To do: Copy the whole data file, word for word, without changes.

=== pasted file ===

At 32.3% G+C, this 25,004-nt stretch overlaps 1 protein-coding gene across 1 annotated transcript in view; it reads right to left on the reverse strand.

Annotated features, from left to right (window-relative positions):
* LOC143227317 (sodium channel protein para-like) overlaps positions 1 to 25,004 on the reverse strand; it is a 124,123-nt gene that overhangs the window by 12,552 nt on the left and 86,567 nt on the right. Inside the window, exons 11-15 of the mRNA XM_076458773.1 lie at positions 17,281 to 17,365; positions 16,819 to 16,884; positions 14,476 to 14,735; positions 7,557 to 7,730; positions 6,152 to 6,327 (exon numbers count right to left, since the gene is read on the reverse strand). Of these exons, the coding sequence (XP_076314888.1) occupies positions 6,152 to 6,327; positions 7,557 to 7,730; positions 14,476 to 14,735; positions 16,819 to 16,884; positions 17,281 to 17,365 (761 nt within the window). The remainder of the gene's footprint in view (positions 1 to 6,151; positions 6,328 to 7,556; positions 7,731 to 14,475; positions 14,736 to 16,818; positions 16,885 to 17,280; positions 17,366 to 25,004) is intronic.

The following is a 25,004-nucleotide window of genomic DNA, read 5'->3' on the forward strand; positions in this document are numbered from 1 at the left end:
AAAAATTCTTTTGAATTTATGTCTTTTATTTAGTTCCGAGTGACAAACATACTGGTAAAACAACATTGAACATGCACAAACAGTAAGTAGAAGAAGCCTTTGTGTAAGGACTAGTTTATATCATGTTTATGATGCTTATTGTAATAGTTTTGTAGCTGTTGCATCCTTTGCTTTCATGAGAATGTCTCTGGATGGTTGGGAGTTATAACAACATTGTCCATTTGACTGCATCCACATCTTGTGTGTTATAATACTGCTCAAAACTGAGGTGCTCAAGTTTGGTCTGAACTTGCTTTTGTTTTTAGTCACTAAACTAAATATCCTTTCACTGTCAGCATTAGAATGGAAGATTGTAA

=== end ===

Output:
At 32.3% G+C, this 25,004-nt stretch overlaps 1 protein-coding gene across 1 annotated transcript in view; it reads right to left on the reverse strand.

Annotated features, from left to right (window-relative positions):
* LOC143227317 (sodium channel protein para-like) overlaps positions 1 to 25,004 on the reverse strand; it is a 124,123-nt gene that overhangs the window by 12,552 nt on the left and 86,567 nt on the right. Inside the window, exons 11-15 of the mRNA XM_076458773.1 lie at positions 17,281 to 17,365; positions 16,819 to 16,884; positions 14,476 to 14,735; positions 7,557 to 7,730; positions 6,152 to 6,327 (exon numbers count right to left, since the gene is read on the reverse strand). Of these exons, the coding sequence (XP_076314888.1) occupies positions 6,152 to 6,327; positions 7,557 to 7,730; positions 14,476 to 14,735; positions 16,819 to 16,884; positions 17,281 to 17,365 (761 nt within the window). The remainder of the gene's footprint in view (positions 1 to 6,151; positions 6,328 to 7,556; positions 7,731 to 14,475; positions 14,736 to 16,818; positions 16,885 to 17,280; positions 17,366 to 25,004) is intronic.

The following is a 25,004-nucleotide window of genomic DNA, read 5'->3' on the forward strand; positions in this document are numbered from 1 at the left end:
AAAAATTCTTTTGAATTTATGTCTTTTATTTAGTTCCGAGTGACAAACATACTGGTAAAACAACATTGAACATGCACAAACAGTAAGTAGAAGAAGCCTTTGTGTAAGGACTAGTTTATATCATGTTTATGATGCTTATTGTAATAGTTTTGTAGCTGTTGCATCCTTTGCTTTCATGAGAATGTCTCTGGATGGTTGGGAGTTATAACAACATTGTCCATTTGACTGCATCCACATCTTGTGTGTTATAATACTGCTCAAAACTGAGGTGCTCAAGTTTGGTCTGAACTTGCTTTTGTTTTTAGTCACTAAACTAAATATCCTTTCACTGTCAGCATTAGAATGGAAGATTGTAA